Massey served as chief lobbyist to Ronald E. Gilley, who owns a controlling interest of Country Crossing real estate in Alabama.
According to the indictment, Massey told an unnamed state legislator that they "might miss an opportunity to really cut yourself a good deal" if that politician didn't support the cause and said there was money "at play that could be had that, you know, could only be made available to certain candidates."
He also discussed a plan to funnel $1 million per year through a public relations firm owned by "Legislator 2" in exchange for his vote in favor of the pro-gambling legislation, according to the indictment.
"I would suggest that that look something like -- and, again, it is up to you for what you would want to use it for -- but basically there is a million dollars of business that is going to come through that PR entity, one way or the another, you know, annually," Massey said, according to the indictment.
"I'm telling ya, it's a good deal... I mean, you in the catbird seat," Massey allegedly told the legislator.
Lawyers for Massey did not immediately return a phone call seeking comment, and the Justice Department said they would be putting out a statement shortly.
Late Update: The indictment also features Massey recounting to Gilley a conversation he had with Republican State Senator Jim Preuitt, in which he criticized the talent featured at an event for a fellow state senator:
Look, you, you ante up with us," I said, "We raised over a quarter of million dollars for [State Senator] Harri Anne Smith in one night with what I would tell you is not necessarily the, you know, most current artistry. Uh, if I bring in a [contemporary country music star] or somebody like that in your area, no telling what I can raise. "But," I said, "Senator that was in one night." I said, "That gives you just a little example of the type of stuff we're committed to do for our friends . . .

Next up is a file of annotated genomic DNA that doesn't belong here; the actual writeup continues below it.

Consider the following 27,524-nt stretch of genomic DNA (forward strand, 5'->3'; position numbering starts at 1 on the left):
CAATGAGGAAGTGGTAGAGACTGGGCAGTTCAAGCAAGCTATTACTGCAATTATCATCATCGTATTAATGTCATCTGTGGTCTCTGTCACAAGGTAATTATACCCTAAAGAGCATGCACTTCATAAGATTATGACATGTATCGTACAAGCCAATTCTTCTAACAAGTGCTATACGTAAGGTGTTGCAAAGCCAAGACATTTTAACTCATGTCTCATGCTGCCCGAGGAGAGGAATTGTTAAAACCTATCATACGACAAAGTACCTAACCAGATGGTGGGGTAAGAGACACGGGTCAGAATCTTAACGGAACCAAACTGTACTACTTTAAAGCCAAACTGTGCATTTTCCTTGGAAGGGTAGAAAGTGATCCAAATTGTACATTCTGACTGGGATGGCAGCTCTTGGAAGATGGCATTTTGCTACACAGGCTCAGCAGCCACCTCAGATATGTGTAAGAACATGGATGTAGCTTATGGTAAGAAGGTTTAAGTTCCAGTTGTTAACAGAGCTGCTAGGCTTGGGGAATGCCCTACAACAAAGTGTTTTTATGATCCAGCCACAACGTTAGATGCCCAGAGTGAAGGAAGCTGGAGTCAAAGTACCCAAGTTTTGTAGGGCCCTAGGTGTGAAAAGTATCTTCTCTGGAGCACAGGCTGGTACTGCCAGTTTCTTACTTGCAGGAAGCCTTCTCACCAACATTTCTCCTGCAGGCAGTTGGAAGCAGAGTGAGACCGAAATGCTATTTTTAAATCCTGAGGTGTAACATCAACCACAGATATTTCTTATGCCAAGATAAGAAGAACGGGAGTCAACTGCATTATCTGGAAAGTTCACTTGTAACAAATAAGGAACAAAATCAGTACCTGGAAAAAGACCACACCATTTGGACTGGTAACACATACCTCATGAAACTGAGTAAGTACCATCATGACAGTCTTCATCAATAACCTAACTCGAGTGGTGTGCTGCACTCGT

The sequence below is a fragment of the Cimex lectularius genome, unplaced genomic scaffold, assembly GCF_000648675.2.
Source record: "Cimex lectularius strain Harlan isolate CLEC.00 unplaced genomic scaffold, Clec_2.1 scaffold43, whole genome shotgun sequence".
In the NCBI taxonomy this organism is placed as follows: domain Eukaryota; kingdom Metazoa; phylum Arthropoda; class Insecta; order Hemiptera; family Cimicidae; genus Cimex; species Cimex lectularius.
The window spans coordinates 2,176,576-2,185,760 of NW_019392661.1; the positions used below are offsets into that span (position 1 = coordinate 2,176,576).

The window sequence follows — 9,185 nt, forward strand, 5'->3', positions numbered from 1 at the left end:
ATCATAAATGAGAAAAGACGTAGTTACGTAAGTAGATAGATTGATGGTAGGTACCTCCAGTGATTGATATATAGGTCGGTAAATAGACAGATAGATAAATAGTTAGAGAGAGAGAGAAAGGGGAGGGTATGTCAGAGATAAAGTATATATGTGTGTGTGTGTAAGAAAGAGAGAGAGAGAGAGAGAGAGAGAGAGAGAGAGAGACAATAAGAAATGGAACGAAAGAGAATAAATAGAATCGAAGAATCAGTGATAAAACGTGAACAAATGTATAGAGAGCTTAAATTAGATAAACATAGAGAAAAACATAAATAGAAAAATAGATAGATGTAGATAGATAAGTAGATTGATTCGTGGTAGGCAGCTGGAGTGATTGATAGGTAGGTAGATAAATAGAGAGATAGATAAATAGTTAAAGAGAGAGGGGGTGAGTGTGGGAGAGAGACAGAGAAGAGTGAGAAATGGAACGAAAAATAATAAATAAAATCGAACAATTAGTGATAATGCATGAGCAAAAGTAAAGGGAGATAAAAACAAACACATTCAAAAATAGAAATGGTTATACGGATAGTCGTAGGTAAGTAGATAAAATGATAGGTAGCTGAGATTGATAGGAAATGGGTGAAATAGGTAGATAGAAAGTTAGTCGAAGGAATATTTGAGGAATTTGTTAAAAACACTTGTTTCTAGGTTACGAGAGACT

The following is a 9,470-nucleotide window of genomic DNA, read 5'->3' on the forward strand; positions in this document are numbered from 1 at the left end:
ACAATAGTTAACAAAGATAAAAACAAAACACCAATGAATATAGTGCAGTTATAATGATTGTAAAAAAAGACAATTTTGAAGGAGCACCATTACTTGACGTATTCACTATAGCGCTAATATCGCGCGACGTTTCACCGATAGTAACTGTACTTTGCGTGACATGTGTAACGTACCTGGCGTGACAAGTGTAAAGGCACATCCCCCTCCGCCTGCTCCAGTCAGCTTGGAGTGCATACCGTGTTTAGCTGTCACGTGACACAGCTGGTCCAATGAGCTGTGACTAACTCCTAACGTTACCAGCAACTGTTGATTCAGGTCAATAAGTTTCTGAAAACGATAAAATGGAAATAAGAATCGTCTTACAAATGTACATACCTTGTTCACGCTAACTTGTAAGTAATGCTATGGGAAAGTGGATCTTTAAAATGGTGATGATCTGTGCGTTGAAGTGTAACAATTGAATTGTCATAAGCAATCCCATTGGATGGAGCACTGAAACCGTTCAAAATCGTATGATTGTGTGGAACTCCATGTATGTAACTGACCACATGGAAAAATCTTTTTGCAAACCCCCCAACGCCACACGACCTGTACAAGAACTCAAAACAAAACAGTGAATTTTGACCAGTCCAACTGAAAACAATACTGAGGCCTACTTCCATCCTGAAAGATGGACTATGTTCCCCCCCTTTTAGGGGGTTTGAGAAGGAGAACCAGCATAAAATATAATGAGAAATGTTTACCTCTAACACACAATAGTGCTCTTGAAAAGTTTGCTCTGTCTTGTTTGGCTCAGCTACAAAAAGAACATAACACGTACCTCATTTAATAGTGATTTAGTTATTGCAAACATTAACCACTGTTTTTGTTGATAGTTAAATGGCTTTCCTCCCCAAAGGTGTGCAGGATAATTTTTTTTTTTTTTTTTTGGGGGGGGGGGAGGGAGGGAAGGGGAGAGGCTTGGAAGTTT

Information on which music star Massey was referring to wasn't immediately available, but in a 2008 ad paid for by Gilley, County singer George Jones asked voters to support Smith in her failed congressional campaign.
Late, Late Update: The Justice Department just put out a release on the guilty plea. "Jarrod Massey has admitted that he bribed members of the Alabama state legislature in exchange for their votes in favor of electronic bingo gambling legislation," Assistant Attorney General Lanny Breuer said in a statement. "In a democracy, votes should be cast on the merits and in the best interests of constituents, and not influenced by bribes and the possibility of personal gain. Mr. Massey has admitted his wrongdoing, and will now face the consequences of his corrupt conduct."
The Justice Department said in a news release:
During his plea, Massey also admitted he was involved with bribe payments to former State Senator Larry P. Means, who abstained from an earlier vote on the pro-gambling legislation in 2010, but after allegedly soliciting bribes, voted in favor of the legislation. In addition, Massey admitted that he gave $5,000 to State Senator Quinton T. Ross Jr. for his vote in favor of the pro-gambling legislation, and that Ross solicited an additional $25,000 from Massey for his reelection campaign in the weeks leading up to the vote. Ross ran unopposed in the election. Finally, Massey admitted that he gave State Senator Harri Anne Smith more than $13,000 between December 2009 and March 2010, in return for her vote in favor of the pro-gambling legislation.
Here's the statement of fact in the case: